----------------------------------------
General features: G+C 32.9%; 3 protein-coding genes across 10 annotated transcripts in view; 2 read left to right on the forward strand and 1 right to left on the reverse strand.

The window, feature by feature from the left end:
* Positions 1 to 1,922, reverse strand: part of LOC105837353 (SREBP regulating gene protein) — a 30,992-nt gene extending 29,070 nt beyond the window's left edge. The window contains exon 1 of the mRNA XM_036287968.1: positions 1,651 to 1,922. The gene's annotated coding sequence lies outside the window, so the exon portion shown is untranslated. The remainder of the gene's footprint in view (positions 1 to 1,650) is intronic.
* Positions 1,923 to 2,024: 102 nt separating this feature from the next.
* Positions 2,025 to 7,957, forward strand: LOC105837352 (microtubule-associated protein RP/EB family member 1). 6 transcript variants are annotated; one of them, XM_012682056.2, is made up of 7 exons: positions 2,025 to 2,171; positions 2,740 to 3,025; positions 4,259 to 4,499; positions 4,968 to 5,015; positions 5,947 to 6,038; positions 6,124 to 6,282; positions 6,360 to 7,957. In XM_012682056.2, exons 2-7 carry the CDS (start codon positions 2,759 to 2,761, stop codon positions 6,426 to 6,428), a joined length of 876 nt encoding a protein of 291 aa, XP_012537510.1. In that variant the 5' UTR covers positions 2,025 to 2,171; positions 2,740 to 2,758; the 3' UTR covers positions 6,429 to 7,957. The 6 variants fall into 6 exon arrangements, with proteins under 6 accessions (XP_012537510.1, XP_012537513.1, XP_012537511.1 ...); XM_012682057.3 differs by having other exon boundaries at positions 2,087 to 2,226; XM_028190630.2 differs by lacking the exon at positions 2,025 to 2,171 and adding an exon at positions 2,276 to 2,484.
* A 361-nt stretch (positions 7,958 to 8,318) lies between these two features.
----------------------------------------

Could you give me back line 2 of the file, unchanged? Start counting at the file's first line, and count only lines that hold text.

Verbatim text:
The window, feature by feature from the left end: